Upon arrival we paid the parking fee (unusual here) and drove to what my hubby calls ‘Parking Muppets’. Those luminous jacketed people you get in car parks to point to the obvious space. This one was a gem. He stopped us and we wound down the window. He asked ‘How many cars are you parking today?’  Ummmm just the one – unless the Dodge Challenger in my head counts?  We went into the ski lodge and hubby asked where the ski hire was. The man looked bewildered so hubby asked again. Hesitantly he looked out to the mountain and pointed to the chair lift… Ski Higher! What we should have asked for was the rentals!
Hubby is a reluctant skier which is great for me because he is happy to stay with the children. I had to make lift buddies  – friends you make for 5 minutes whilst sharing the chairlift. I got on the lift with a temporary lift buddy . He asked ‘Where in England are you from?’ I could tell he was a clever man with those additional words ‘in England’ added to the usual question. I told him.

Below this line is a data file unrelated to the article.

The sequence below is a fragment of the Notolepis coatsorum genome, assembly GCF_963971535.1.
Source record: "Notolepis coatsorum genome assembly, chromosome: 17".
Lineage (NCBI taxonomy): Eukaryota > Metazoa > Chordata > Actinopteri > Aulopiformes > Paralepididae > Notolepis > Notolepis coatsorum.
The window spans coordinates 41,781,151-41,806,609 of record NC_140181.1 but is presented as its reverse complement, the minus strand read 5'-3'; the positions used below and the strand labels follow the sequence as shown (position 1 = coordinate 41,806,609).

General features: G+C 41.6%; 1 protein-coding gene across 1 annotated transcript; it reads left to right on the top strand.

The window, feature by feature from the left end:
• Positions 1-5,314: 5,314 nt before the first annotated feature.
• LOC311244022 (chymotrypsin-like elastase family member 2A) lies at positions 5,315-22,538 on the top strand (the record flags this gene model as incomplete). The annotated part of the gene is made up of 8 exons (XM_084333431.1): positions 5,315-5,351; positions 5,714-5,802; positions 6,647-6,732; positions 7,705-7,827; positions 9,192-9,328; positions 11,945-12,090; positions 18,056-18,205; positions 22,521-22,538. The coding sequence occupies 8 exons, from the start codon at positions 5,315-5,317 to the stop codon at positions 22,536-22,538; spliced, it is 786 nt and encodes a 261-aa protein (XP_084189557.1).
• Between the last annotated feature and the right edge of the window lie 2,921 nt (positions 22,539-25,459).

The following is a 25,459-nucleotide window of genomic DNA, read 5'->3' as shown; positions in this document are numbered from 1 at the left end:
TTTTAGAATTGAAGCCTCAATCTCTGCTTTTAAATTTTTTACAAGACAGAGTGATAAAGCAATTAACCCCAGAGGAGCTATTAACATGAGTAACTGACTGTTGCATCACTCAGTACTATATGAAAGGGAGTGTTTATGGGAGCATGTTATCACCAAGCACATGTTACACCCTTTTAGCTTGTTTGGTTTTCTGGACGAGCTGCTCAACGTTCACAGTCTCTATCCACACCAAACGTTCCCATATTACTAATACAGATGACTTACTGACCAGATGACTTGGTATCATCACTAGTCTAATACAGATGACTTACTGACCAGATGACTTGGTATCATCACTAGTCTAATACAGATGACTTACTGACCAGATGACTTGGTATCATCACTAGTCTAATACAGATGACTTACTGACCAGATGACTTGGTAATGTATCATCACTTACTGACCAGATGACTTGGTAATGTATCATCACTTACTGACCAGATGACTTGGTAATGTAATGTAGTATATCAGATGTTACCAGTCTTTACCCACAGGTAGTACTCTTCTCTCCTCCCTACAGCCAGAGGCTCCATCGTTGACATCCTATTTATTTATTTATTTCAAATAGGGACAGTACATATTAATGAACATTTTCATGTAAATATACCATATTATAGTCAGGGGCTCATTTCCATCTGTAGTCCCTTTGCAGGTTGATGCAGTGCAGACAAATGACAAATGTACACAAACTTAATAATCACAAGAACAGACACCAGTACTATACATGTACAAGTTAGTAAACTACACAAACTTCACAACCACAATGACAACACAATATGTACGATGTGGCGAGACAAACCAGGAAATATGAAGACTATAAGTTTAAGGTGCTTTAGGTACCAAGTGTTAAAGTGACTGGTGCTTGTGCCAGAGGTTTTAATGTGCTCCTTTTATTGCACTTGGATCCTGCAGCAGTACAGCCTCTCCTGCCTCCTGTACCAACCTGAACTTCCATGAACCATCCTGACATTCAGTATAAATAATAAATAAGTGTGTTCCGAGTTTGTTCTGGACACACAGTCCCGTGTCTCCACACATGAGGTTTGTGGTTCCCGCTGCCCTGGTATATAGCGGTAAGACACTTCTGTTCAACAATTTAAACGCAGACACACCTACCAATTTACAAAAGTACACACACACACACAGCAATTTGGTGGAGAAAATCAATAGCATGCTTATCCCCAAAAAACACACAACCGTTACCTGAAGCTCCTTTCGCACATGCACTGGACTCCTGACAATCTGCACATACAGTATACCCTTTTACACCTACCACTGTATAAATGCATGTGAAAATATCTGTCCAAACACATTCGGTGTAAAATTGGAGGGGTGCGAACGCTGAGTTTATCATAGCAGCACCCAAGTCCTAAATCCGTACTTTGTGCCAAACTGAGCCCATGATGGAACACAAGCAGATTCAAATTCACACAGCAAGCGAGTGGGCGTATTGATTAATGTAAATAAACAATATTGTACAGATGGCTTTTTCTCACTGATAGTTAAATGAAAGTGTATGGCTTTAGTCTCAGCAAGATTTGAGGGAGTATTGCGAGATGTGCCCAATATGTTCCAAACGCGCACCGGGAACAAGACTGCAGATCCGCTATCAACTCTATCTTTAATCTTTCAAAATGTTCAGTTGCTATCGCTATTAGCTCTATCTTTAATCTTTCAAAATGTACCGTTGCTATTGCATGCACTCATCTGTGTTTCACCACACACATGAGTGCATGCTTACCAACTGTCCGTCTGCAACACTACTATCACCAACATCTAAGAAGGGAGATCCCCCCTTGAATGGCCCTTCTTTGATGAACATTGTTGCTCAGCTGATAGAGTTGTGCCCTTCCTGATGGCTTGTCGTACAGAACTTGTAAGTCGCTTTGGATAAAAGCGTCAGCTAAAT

‘Ahh Birmingham. Home of the dog show!’ I like that and made a mental note to self to use that as a stock response. Made a second note to not hastily feel obligated to add ‘no – I was never a participant or contestant’. Turns out it is a small world. My lift buddy had been a lecturer in Manchester when I was a student there.
My 5 year old son had never skied before. After a day’s group tuition and a private lesson he progressed from the now ‘dumb’ baby slope to the ‘bunny’ slope. He took this a little too literally and tried bunny hopping down. He was over zealous on his turns too and ended up going full circle and skiing backwards. Eddy the Eagle in the making.